Wells Homestead, Rural Elbowoods
During our trip in July of 2014 we had the opportunity to visit several places that once stood in Elbowoods, North Dakota, a town erased from the map when the Garrison Dam flooded the Missouri River Valley. Not far from the Susan Webb Hall Memorial Congregational Church, this homestead, settled by the Wells family, sits vacant. Diane P. commented about this place on our Facebook page and filled in many of the details.
The homestead was settled by “the late Ralph Jr. & Olive Wells […] The late Ralph Wells Sr. also lived there until he passed away. Ralph and Olive were my Uncle and Aunt. Ralph Wells Jr. served as our Tribal Chairman for the Three Affiliated Tribes in the early seventies and died in office.”
The Wells grandchildren have fond memories of this place. One of them, Swadeau H. also commented on our Facebook page about living in this house. She said:
This house pictured was our old family home. Things were never the same after it was relocated due to the dam. It’s amazing that it was a really good sized house but had no electricity or running water.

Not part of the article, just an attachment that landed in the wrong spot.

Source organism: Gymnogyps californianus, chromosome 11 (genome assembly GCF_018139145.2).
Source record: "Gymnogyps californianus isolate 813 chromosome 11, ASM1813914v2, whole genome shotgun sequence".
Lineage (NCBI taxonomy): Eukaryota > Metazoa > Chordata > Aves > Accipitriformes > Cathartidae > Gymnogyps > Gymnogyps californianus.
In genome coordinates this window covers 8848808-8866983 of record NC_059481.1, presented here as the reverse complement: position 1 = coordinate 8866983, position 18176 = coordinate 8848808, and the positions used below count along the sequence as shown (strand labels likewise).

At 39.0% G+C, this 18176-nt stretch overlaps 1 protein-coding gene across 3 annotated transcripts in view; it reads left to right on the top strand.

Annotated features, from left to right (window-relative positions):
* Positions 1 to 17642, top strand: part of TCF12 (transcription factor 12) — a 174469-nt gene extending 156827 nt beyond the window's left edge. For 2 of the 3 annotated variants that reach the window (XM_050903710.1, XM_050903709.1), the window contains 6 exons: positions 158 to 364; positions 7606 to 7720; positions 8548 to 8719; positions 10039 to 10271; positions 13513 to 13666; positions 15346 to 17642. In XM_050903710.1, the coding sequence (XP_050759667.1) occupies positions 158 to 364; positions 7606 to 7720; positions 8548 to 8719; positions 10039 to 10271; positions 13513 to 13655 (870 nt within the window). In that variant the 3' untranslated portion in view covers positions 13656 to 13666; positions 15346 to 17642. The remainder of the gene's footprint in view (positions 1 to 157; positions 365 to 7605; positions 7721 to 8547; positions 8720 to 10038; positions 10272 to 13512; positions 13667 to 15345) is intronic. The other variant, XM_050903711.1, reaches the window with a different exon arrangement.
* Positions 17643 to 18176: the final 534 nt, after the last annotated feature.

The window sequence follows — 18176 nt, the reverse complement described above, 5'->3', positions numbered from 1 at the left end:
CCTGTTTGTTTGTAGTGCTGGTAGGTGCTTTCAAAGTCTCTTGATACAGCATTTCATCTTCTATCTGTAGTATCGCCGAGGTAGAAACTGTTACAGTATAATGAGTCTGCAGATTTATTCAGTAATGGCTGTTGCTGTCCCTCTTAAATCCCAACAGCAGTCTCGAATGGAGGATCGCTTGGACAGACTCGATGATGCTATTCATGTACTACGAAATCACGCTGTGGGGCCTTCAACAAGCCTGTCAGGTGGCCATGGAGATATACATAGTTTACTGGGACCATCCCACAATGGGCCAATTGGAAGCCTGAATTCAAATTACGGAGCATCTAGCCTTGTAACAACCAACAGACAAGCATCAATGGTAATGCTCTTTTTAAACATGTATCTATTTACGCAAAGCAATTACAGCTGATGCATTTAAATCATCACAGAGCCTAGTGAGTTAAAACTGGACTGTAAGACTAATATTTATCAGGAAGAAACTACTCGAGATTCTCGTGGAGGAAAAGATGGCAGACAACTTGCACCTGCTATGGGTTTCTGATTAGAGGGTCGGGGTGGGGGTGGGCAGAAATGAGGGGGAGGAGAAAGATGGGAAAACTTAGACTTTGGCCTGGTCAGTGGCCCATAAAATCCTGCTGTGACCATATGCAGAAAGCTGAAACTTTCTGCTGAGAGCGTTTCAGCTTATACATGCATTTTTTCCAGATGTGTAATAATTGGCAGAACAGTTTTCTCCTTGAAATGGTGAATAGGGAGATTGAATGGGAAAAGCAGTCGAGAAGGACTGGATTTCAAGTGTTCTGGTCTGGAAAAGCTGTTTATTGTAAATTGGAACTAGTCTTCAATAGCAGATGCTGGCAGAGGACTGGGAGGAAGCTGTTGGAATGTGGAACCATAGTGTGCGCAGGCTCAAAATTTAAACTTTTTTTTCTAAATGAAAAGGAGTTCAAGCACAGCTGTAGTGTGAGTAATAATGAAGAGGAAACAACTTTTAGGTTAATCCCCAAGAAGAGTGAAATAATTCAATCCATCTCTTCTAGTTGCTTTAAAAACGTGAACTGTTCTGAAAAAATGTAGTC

Today, this homestead sits empty, very far off the beaten path. We’re not sharing the exact location of this one for privacy reasons.
We had actually never heard of this place and we weren’t aware of its existence until I discovered it by accident as I was looking for abandoned places near Lake Sakakawea in Google Earth.
It’s an unmarked, unmaintained field road that takes you out to this site, and even then we couldn’t drive right up to it. We got out and hiked the final quarter mile through thigh-deep prairie grass.
You can do a lot more reading about Lake Sakakawea and another town lost to the Garrison Dam project by checking out our posts on Sanish and the Four Bears Bridge.
The setting where this old homestead resides is idyllic. If I was going to live on the prairie, this is exactly the kind of pastoral, green landscape I would seek out.
Do you have our hardcover coffee table book, Churches of the High Plains?
Photos by Troy Larson and Terry Hinnenkamp, copyright Sonic Tremor Media LLC